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An Experimental Study on the Large-Volume Liquid Hydrogen Release in an Open Space

Abstract

Liquid hydrogen is one of the high-quality energy carriers, but a large leak of liquid hydrogen can pose significant safety risks. Understanding its diffusion law after accidental leakage is an important issue for the safe utilization of hydrogen energy. In this paper, a series of open-space large-volume liquid hydrogen release experiments are performed to observe the evolution of visible clouds during the release, and an array of hydrogen concentration sensors is set up to monitor the fluctuation in hydrogen concentration at different locations. Based on the experimental conditions, the diffusion of hydrogen clouds in the atmosphere under different release hole diameters and different ground materials is compared. The results show that with the release of liquid hydrogen, the white visible cloud formed by air condensation or solidification is generated rapidly and spread widely, and the visible cloud is most obvious near the ground. With the termination of liquid hydrogen release, solid air is deposited on the ground, and the visible clouds gradually shrink from the far field to the release source. Hydrogen concentration fluctuations in the far field in the case of the cobblestone ground are more dependent on spontaneous diffusion by the hydrogen concentration gradient. In addition, compared with the concrete ground, the cobblestone ground has greater resistance to liquid hydrogen extension; the diffusion of hydrogen clouds to the far field lags. The rapid increase stage of hydrogen concentration at N8 in Test 7 lags about 3 s behind N12 in Test 6, N3 lags about 7.5 s behind N1, and N16 lags about 8.25 s behind N14. The near-source space is prone to high-concentration hydrogen clouds. The duration of the high-concentration hydrogen cloud at N12 is about 15 s, which is twice as long as the duration at N8, increasing the safety risk of the near-source space.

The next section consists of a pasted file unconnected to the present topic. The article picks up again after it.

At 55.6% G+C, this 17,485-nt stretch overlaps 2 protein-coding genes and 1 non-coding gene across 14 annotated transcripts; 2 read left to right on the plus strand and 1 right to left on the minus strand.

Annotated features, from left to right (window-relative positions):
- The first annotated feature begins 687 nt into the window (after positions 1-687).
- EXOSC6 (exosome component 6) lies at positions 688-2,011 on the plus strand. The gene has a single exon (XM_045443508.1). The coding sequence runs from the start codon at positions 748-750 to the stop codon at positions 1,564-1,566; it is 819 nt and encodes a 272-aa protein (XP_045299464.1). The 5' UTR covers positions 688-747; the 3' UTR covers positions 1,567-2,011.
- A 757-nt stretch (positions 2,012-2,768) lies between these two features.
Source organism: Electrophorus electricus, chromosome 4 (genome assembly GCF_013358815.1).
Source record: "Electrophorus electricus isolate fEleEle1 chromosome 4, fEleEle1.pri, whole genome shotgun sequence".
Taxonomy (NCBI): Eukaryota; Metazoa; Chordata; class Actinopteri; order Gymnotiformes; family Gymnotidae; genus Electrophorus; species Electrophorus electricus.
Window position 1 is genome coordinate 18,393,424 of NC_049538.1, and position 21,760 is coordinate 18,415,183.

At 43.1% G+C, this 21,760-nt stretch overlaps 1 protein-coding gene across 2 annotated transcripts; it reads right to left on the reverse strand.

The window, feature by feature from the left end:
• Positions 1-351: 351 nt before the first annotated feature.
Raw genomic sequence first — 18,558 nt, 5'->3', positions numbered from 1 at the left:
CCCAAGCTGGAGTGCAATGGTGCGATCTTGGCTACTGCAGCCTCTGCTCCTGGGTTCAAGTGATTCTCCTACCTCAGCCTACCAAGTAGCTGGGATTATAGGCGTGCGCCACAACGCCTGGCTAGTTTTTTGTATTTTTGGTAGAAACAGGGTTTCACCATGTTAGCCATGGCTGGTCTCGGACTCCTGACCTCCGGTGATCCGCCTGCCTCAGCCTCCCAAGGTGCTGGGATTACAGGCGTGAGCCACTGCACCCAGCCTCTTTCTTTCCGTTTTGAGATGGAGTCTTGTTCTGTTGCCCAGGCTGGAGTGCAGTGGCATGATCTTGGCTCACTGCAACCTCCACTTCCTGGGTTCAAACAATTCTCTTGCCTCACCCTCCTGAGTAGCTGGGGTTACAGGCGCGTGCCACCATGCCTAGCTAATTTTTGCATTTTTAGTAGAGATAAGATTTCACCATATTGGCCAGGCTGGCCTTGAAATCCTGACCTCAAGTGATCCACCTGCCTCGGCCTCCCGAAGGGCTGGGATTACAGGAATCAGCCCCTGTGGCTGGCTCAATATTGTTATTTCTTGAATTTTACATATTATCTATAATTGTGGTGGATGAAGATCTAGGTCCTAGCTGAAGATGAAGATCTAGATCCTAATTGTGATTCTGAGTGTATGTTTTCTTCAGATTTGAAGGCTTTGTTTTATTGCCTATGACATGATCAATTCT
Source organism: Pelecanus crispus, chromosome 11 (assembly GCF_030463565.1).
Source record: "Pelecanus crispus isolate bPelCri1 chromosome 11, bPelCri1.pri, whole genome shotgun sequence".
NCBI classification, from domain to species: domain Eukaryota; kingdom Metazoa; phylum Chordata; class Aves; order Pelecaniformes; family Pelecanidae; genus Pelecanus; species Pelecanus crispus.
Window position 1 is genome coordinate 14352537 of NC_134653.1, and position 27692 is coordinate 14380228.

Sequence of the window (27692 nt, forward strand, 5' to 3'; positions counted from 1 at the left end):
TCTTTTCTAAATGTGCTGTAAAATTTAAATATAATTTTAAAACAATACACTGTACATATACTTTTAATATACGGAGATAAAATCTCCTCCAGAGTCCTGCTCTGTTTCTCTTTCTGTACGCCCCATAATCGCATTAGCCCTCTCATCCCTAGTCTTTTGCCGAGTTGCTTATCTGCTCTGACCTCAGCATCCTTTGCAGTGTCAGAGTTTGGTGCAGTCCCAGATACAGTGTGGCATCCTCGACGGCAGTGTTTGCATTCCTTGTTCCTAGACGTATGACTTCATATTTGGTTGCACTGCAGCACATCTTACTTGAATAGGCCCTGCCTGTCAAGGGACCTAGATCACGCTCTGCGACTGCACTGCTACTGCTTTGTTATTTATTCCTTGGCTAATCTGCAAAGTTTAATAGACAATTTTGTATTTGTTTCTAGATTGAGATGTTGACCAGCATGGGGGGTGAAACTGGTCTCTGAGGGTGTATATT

Funding source: This research work is supported by the State Key Laboratory of Technologies in Space Cryogenic Propellants (SKLTSCP202208).
Related subjects: Safety
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/content/journal5756
2024-04-25
2024-07-25
/content/journal5756
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